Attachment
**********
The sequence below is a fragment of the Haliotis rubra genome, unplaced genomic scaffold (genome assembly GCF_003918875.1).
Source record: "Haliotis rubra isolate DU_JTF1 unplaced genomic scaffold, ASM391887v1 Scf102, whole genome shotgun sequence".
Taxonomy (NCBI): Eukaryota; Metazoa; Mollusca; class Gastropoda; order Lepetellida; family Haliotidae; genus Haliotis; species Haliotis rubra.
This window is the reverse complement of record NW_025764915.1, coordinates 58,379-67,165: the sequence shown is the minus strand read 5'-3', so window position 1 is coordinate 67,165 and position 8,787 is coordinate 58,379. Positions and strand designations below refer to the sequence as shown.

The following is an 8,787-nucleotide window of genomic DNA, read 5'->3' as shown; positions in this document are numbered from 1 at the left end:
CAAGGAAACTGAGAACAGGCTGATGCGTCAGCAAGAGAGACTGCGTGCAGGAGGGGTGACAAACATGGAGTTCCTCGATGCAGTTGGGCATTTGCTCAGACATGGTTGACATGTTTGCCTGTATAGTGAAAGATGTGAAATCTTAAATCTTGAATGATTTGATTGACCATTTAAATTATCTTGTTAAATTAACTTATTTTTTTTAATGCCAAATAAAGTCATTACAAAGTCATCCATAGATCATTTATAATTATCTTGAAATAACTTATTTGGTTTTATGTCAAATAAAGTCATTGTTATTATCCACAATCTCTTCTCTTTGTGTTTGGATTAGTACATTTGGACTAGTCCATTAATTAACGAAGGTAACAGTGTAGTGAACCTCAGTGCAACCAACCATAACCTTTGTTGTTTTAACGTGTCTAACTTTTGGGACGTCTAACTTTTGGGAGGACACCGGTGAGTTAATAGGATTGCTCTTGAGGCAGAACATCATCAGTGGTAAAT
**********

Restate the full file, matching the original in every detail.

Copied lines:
The sequence below is a fragment of the Haliotis rubra genome, unplaced genomic scaffold (genome assembly GCF_003918875.1).
Source record: "Haliotis rubra isolate DU_JTF1 unplaced genomic scaffold, ASM391887v1 Scf102, whole genome shotgun sequence".
Taxonomy (NCBI): Eukaryota; Metazoa; Mollusca; class Gastropoda; order Lepetellida; family Haliotidae; genus Haliotis; species Haliotis rubra.
This window is the reverse complement of record NW_025764915.1, coordinates 58,379-67,165: the sequence shown is the minus strand read 5'-3', so window position 1 is coordinate 67,165 and position 8,787 is coordinate 58,379. Positions and strand designations below refer to the sequence as shown.

The following is an 8,787-nucleotide window of genomic DNA, read 5'->3' as shown; positions in this document are numbered from 1 at the left end:
CAAGGAAACTGAGAACAGGCTGATGCGTCAGCAAGAGAGACTGCGTGCAGGAGGGGTGACAAACATGGAGTTCCTCGATGCAGTTGGGCATTTGCTCAGACATGGTTGACATGTTTGCCTGTATAGTGAAAGATGTGAAATCTTAAATCTTGAATGATTTGATTGACCATTTAAATTATCTTGTTAAATTAACTTATTTTTTTTAATGCCAAATAAAGTCATTACAAAGTCATCCATAGATCATTTATAATTATCTTGAAATAACTTATTTGGTTTTATGTCAAATAAAGTCATTGTTATTATCCACAATCTCTTCTCTTTGTGTTTGGATTAGTACATTTGGACTAGTCCATTAATTAACGAAGGTAACAGTGTAGTGAACCTCAGTGCAACCAACCATAACCTTTGTTGTTTTAACGTGTCTAACTTTTGGGACGTCTAACTTTTGGGAGGACACCGGTGAGTTAATAGGATTGCTCTTGAGGCAGAACATCATCAGTGGTAAAT